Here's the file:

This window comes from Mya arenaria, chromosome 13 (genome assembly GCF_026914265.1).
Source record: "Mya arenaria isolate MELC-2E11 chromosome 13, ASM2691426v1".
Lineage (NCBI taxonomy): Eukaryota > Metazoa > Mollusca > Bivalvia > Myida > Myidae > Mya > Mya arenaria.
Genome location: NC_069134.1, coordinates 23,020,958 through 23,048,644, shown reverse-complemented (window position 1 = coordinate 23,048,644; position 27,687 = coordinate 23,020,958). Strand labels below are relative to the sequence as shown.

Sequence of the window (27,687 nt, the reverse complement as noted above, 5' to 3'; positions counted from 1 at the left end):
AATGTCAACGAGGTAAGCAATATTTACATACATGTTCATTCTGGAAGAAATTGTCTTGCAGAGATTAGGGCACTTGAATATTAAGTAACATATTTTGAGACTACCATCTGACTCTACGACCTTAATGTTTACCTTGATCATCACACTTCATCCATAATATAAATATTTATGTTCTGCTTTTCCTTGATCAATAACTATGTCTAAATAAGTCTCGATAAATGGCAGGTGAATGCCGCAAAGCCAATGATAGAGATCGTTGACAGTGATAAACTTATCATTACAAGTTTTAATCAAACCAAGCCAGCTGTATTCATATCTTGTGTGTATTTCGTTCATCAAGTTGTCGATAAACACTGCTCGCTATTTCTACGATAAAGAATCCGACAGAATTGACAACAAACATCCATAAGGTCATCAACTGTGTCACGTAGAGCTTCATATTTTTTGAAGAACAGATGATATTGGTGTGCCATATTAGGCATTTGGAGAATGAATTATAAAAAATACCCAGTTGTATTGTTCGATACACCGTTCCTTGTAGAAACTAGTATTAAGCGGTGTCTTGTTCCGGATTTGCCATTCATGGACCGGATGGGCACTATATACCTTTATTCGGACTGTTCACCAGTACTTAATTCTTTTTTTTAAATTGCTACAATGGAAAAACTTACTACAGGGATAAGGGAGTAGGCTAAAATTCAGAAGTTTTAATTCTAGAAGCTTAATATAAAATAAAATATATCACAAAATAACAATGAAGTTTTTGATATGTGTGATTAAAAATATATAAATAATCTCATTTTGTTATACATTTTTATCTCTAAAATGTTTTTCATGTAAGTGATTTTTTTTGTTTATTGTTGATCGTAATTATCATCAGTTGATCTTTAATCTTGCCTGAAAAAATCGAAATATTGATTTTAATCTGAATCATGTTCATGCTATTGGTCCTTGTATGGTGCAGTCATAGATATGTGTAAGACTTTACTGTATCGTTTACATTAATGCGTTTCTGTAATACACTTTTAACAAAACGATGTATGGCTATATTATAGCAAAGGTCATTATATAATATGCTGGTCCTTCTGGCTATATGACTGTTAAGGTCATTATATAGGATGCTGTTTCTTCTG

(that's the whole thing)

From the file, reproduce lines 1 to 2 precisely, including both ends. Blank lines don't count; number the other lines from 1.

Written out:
This window comes from Mya arenaria, chromosome 13 (genome assembly GCF_026914265.1).
Source record: "Mya arenaria isolate MELC-2E11 chromosome 13, ASM2691426v1".